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Containers see light at the end of the tunnel

Mon 13 Feb 2017

Containers see light at the end of the tunnel
The bankruptcy of South Koreaís Hanjin Shipping Co was one of the shocks of 2016

2016 was a bad year generally for the box trades but some segments are off to a good start in 2017, says Barry Luthwaite

The first eight weeks of this year yielded US$1,000 per container on routes from Asia to northwest Europe, and healthy jumps in rates have been recorded elsewhere. Owners have taken stock of economies of scale, with similar increases in charges per teu in evidence this year, lifting average rates up by one third over 2016.

Caution is the watchword, as 2017 is still young and much could still happen in such a volatile market. Signs are encouraging, however. While orders for tankers and cruise liners continue to be placed, the newbuilding market has witnessed a virtual standstill in orders for deepsea container ships, which is good news for those who want to see a more balanced market. The opposite viewpoint is held by shipyards, however, which are desperate for more business. In the short term they must not get their wish, if a fragile recovery is not to be killed at birth.

Other drastic measures are ensuring that smaller operators are squeezed to the bone by the undisguised ambition of the major operators. Mergers are occurring and these will gather more momentum in 2017. Already, of course, Maersk Line has taken over Hamburg Süd and the three Japanese majors Mitsui OSK Lines (MOL), Nippon Yusen Kaisha (NYK Line) and Kawasaki Kisen Kaisha (K Line) will consolidate into a joint container operator from June 2017. The next big one on the cards is Orient Overseas Container Line (OOCL). There are rumours of bidders but nothing has been confirmed at this stage.

The big shock in 2016, of course, was the bankruptcy of South Korea’s Hanjin Shipping Co and the speed with which the event happened. The industry is still not immune from further liquidations. Germany continues to be badly hit having once been the market leader. Its hitherto strong trading presence continues to decline as shipowners are powerless to prevent the enforced sale by banks of KG funded individual vessels. How fortunes have changed since KG funding first put German owners in pole position. Now a new problem looms, as smaller private equity investors question the wisdom of putting more money into a struggling industry. Investors continue to be nervous as shipping is seen as risky, and even a bad investment.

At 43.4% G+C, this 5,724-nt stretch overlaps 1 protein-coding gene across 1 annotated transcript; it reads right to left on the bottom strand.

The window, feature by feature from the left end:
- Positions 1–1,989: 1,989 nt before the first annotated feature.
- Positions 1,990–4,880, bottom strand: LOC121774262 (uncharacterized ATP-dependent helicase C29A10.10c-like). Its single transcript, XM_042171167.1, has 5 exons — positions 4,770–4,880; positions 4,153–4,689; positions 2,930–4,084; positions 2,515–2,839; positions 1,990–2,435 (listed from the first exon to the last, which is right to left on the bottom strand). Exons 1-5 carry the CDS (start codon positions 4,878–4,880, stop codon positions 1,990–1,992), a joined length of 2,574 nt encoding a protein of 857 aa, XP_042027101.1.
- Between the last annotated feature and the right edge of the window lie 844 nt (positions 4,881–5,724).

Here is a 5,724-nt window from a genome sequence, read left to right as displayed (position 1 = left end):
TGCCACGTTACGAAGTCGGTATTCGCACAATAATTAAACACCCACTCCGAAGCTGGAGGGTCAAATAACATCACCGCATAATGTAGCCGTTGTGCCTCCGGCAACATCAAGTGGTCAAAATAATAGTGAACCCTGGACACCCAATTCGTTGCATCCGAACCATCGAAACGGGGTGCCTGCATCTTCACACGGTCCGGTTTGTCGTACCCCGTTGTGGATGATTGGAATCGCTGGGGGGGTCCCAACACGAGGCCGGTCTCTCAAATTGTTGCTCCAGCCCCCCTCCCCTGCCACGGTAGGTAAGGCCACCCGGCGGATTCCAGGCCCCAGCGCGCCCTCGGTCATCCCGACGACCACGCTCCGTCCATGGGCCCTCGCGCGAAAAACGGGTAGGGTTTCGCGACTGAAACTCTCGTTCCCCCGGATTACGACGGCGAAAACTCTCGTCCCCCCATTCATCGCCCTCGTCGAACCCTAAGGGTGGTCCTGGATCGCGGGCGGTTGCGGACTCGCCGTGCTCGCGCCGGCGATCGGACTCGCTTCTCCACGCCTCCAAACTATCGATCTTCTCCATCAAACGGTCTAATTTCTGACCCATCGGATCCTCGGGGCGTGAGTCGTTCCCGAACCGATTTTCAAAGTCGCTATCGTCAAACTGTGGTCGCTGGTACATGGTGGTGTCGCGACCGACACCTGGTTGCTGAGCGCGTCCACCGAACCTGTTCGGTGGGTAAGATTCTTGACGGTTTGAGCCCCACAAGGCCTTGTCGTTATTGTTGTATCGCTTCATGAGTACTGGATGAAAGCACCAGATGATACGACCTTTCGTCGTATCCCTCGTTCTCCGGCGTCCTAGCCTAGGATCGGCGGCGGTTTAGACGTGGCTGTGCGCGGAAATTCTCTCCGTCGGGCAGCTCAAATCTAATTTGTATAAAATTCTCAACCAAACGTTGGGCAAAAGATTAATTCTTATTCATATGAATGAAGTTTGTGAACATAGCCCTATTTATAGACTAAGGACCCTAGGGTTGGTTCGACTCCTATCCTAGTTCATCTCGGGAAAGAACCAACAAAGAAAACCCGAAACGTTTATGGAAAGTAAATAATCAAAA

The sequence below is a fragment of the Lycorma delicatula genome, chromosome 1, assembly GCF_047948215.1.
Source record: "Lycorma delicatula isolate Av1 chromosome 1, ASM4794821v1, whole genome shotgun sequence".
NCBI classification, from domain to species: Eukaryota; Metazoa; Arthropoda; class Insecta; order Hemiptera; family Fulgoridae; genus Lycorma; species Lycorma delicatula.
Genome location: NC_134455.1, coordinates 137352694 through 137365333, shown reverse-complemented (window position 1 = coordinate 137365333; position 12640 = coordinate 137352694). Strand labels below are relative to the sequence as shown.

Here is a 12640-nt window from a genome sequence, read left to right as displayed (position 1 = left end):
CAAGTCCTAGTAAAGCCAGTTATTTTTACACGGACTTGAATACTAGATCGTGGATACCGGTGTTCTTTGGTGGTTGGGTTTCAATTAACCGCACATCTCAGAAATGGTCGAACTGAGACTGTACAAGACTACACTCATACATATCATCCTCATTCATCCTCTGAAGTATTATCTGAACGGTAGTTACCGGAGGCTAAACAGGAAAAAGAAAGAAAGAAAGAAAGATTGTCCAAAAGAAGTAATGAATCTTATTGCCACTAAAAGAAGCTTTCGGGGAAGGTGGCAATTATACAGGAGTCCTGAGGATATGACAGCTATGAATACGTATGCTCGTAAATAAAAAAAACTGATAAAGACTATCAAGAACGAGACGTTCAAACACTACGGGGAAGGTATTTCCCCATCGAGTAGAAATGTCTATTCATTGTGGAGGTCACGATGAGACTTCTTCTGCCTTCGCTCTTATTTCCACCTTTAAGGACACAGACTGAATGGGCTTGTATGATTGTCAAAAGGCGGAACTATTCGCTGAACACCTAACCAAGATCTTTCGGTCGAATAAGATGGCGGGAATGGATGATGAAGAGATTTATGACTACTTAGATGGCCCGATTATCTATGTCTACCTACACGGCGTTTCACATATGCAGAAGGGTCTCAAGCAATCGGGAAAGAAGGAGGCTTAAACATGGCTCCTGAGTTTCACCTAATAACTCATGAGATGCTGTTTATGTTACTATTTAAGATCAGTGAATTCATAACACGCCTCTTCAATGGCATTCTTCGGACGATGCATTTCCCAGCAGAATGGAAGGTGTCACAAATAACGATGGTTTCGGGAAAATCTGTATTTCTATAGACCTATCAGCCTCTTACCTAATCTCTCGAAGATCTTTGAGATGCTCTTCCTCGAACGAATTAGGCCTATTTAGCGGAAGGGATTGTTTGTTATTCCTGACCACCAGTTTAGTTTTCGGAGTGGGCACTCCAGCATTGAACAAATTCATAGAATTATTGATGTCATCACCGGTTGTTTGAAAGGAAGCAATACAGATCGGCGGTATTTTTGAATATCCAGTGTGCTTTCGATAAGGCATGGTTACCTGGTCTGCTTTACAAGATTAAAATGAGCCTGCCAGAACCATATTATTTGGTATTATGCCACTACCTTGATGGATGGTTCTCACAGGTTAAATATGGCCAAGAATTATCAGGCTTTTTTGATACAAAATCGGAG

BRL Shipping Consultants statistics at the end of 2016 show that 508 vessels will have added 3,982,200 teu into the global fleet by the end of 2020. Negotiations to defer and even cancel some of the current newbuildings continue. The market upturn could persuade most owners to hang on to their ships. Other owners have adopted a successful policy of leasing vessels from shipyards on a bareboat charter basis, with a compulsory purchase clause at some stage within the charter period. This is employed by owners of newbuildings in Japan and South Korea, in particular. Attractive offers of this kind make it easier for shipbuilders to acquire new business and for owners to manage their cash flow better. Already, majors Maersk Line, Mediterranean Shipping Co (MSC) and CMA CGM have taken advantage.

A salient factor in 2016 was the dearth of orders for ultra large box ships. Set against this is the fact that in 2015 a number of owners joined the rush to order ships with Tier II engines in order to beat new legislation, when a cap of 0.5 per cent sulphur content in fuel is introduced in 2020. The prospect of installing Tier III engine models, plus ballast water treatment systems, adding US$1-3 million to the cost of a ship, is dissuading shipowners from ordering at the current time.